There seems to be lot of interests in slimming down all kind of libraries lately. Anyone trying to bring his great application or framework to a mobile platform maybe? For other reasons I was interested in the information passed to compilers and figured that having this information available can of course also be used to write tool to analyze dependencies. Given that I’m writing my thesis currently and need a bit of distraction every now and than I started working such a tool. By the way, it was a nice opportunity to play a bit with the Boost Graph Libraries. So, without further ado I present: C++ Dependency Analyzer.
The tool reads a file with compile commands and creates a dependency graph of it. Yes, I am aware that CMake can create a dependency graph but that one is limited. Also, for other reasons I’m interested in other information you can get from a build too, but well that’s long term. Anyways, a graph of a complete project (e.g. kdepim) in itself is not very useful because its huge and cluttered. Therefore I started working filtering options. In the image you see the subgraph of kdesupport containing only the dependencies of akonadiserver. All this is in a very early state. However, colleagues of mine put heavy pressure on me to stop working on my thesis and make it available. Thanks Volker, Keven!
So, if you’re sure you want to play with it:
git clone git://gitorious.org/cpp-dependency-analyzer/cpp-dependency-analyzer.git
- The source contains a script called: scripts/g++-wrapper.pl. Modify the contents of it (esp. the path) to meet your system.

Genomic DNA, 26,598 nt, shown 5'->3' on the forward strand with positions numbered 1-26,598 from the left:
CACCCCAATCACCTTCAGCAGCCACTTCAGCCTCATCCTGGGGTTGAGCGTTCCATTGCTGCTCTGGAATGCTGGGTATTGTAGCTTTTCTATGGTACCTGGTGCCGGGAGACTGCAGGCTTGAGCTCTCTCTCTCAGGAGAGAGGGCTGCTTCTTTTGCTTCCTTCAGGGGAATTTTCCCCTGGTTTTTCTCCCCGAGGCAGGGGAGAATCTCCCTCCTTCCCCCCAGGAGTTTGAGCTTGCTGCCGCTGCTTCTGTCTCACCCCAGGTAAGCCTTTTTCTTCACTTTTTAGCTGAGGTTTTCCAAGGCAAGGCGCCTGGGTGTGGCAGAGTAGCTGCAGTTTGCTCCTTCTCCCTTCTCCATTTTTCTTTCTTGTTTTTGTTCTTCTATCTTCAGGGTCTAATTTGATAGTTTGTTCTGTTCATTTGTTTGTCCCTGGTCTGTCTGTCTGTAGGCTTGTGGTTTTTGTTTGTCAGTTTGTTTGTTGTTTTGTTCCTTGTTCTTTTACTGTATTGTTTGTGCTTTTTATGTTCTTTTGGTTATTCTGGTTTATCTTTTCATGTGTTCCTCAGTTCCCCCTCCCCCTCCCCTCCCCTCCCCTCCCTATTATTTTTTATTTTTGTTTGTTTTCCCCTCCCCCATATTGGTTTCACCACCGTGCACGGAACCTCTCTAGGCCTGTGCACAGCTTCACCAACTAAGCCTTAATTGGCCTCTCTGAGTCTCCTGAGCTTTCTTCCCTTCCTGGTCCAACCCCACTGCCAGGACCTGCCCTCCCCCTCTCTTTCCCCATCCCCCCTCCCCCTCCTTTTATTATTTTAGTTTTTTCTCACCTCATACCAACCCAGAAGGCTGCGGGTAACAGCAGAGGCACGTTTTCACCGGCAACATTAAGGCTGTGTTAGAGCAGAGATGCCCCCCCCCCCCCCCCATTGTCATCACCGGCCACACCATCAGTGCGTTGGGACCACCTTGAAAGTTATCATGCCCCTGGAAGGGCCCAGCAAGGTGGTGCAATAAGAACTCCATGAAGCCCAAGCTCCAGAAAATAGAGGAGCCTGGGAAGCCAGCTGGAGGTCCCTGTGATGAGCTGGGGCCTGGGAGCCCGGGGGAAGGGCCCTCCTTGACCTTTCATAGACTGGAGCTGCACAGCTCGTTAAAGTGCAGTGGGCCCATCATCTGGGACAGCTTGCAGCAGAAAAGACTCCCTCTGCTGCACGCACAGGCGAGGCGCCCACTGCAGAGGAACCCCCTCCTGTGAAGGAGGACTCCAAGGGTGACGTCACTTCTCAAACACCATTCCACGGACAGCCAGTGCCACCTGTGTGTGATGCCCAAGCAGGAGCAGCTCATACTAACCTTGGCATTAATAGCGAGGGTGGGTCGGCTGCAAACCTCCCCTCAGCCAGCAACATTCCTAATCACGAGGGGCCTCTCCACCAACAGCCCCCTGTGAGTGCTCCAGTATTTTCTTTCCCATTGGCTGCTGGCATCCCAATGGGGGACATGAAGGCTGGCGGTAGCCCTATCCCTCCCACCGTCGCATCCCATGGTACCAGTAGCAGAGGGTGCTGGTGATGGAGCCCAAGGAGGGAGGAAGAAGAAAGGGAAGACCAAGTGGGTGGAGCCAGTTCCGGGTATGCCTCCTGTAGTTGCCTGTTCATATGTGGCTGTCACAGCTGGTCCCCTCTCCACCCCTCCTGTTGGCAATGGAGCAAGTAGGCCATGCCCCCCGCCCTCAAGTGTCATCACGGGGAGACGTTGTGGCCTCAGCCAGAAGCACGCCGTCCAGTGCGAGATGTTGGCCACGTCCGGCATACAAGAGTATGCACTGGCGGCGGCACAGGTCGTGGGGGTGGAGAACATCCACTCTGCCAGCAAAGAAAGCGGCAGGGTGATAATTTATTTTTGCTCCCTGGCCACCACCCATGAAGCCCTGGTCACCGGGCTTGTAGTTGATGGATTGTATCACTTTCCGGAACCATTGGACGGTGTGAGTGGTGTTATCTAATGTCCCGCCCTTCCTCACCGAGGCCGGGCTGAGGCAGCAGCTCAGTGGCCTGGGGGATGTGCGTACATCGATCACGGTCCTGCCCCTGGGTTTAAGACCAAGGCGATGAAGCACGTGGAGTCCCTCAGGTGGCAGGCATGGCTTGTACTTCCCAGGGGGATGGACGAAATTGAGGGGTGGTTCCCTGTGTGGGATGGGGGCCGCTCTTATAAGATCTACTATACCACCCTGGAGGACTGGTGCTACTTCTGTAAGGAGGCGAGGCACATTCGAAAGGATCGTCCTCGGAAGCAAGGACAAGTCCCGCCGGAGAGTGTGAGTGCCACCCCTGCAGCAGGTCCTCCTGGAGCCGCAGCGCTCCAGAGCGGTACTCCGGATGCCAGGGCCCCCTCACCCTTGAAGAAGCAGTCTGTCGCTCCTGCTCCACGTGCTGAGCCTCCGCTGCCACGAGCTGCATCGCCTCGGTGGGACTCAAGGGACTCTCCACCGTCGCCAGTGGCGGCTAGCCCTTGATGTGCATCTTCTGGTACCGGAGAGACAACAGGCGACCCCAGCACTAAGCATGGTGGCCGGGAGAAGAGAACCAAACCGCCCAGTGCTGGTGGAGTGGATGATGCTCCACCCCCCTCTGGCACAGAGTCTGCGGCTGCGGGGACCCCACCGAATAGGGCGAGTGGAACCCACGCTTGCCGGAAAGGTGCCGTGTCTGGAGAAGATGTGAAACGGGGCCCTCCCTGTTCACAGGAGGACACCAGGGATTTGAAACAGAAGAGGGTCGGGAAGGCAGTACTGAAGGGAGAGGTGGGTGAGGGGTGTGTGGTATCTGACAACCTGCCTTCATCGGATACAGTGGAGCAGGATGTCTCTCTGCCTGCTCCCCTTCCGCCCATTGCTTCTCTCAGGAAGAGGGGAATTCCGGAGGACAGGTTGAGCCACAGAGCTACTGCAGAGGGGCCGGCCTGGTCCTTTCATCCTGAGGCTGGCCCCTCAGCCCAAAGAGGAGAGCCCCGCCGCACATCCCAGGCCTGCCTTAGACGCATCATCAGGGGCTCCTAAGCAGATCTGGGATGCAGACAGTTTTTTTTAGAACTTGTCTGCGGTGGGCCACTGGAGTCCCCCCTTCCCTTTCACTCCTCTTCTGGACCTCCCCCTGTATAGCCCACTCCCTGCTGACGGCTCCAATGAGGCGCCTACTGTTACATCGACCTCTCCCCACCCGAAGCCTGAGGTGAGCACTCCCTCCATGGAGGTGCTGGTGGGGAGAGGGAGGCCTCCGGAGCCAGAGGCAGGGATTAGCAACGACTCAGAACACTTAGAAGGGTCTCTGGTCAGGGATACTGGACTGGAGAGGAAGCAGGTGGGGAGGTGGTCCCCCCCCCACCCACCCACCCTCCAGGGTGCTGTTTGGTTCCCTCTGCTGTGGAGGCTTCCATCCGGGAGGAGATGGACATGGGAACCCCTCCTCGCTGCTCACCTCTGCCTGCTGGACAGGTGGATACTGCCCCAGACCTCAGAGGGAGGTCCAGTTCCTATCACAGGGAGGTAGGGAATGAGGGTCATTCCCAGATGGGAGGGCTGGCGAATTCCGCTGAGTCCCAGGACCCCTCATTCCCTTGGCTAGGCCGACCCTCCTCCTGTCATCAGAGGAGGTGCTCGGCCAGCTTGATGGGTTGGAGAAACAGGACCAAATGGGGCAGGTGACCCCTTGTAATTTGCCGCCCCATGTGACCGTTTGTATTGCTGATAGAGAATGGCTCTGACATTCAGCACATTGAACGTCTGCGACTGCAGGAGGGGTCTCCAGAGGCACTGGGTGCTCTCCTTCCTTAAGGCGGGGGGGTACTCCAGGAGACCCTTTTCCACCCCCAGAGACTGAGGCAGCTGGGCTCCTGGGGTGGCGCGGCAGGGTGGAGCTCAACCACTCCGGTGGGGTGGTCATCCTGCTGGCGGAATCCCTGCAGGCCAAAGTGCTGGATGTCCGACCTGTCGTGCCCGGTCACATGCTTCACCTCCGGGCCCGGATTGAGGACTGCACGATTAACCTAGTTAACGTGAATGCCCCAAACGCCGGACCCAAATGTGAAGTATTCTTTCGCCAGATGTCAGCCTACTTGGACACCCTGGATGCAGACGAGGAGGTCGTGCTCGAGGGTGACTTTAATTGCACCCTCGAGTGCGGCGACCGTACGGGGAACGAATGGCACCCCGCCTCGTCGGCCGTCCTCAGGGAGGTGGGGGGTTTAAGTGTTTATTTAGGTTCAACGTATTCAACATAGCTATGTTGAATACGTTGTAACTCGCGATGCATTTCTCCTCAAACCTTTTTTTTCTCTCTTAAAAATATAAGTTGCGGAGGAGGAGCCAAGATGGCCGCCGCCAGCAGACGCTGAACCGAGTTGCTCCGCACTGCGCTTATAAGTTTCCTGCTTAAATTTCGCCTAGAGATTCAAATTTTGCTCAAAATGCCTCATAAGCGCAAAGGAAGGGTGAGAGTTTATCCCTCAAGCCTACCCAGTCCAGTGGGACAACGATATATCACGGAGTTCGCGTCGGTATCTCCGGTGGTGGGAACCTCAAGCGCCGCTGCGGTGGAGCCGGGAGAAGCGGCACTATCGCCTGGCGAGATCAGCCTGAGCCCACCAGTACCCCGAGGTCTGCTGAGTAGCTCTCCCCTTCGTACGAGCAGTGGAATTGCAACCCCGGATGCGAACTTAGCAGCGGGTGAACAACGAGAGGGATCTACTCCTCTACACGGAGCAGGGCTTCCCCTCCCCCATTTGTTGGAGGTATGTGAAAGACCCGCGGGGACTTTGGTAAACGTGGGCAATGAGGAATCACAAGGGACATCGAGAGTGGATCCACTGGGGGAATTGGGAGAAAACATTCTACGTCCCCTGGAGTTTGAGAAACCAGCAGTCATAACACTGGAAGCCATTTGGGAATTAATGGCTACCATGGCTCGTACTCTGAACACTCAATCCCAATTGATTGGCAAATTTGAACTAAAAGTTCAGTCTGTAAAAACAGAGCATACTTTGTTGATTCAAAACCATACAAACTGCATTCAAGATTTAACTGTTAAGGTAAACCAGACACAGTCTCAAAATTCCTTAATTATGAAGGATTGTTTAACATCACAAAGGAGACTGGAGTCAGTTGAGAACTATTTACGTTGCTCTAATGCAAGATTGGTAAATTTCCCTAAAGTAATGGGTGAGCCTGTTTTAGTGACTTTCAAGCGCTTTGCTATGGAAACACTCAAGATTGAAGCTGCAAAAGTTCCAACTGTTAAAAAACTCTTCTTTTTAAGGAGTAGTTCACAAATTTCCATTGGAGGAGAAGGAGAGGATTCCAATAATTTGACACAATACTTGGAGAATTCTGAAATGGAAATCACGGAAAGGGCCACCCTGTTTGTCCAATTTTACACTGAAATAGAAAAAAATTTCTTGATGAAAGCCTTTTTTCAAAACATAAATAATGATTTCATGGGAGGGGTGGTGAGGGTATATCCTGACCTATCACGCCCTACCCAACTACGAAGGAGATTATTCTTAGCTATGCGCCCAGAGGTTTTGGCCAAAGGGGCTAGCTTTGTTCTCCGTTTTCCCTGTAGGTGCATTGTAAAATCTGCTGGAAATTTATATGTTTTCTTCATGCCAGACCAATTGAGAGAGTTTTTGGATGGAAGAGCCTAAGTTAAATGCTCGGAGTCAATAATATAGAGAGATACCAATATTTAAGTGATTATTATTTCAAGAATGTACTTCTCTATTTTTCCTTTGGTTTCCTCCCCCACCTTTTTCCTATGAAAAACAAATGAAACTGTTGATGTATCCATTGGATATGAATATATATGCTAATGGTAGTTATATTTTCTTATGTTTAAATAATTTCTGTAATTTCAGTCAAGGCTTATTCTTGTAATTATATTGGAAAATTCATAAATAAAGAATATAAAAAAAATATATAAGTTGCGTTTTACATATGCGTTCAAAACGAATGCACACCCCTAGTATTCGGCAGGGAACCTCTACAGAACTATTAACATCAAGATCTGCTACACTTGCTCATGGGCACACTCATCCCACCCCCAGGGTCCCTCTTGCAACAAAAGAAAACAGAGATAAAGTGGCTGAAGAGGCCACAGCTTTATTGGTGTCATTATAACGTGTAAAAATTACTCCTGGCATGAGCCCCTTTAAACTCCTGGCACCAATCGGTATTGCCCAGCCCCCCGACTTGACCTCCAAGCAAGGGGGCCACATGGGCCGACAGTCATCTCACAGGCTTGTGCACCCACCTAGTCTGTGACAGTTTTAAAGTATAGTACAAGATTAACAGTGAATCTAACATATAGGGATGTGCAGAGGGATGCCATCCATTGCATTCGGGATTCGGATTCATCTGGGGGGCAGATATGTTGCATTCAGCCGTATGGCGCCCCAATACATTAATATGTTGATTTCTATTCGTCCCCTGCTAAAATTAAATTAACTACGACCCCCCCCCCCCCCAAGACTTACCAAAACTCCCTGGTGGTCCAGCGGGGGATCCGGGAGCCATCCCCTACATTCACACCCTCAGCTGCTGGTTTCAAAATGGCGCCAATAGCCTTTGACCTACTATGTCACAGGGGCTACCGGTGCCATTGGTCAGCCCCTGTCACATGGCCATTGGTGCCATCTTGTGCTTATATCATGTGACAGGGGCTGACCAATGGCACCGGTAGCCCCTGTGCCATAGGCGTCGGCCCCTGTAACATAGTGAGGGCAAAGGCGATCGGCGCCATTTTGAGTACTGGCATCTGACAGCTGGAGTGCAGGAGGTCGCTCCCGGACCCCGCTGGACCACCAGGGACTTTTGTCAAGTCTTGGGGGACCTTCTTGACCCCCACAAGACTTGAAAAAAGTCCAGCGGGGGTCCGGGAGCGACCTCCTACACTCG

- Set the CXX environment variable to let it point to the script.
- Build the project for which you want to create the graph. Make sure you use -j1 otherwise the resulting file will get borked.
- Start the depency analyzer and create a new project. Point the build session file to the file generated by the make.
As said, the whole thing is in very early stages. The UI you see for filtering is *only* functional for the targets part of it. That is, you can double click a target in the tree and update the graph. This will give you the dependencies for the selected targets only. The rest of the filtering is only UI. The current level of filtering is hard coded to leave out any source files and any object files, though both are part of the underlying graph.
The actual information comes from a file which contains lines existing of: the current working directory and the arguments passed to the compiler. I only wrote a parser for g++ and tested it only with g++ 4. It has been used already to create the graphs for kdesupport and kdepim though.
It is really slow for large graphs.
Some ideas to make you work on this application…. eh to document what I’d like to add to the application somewhere in the near future.
I hope to find some time to make the filtering a bit more complete. I already started working on the ui for it, but it still needs to get integrated in the graph logic. Especially useful would be to add duplicate edge filtering, because duplicate edges really clutter the graph at the moment.
A wrapper which stores the same information in an unborked way when using multiple compile jobs would be nice too, to reduce the time needed to generate graphs. However, this is a low priority thing for me.
Exporting graphs to svg would be nice too. This should be trivial, thus boring, thus don’t expect it too soon.
I’m quite convinced that this application has a great potential for maintenance and packaging purposes. But again (I can’t repeat it enough I guess) its in a very premature state at the moment. Expect failures, crashes, your cat eaten and who knows what more which you will have to solve yourself. Add to that that I’m very limited in time currently so feature requests will only be accepted in the form of patches.
Last but not least I’d like to thank our stl and boost guru Marc Mutz for helping me to get started with BGL!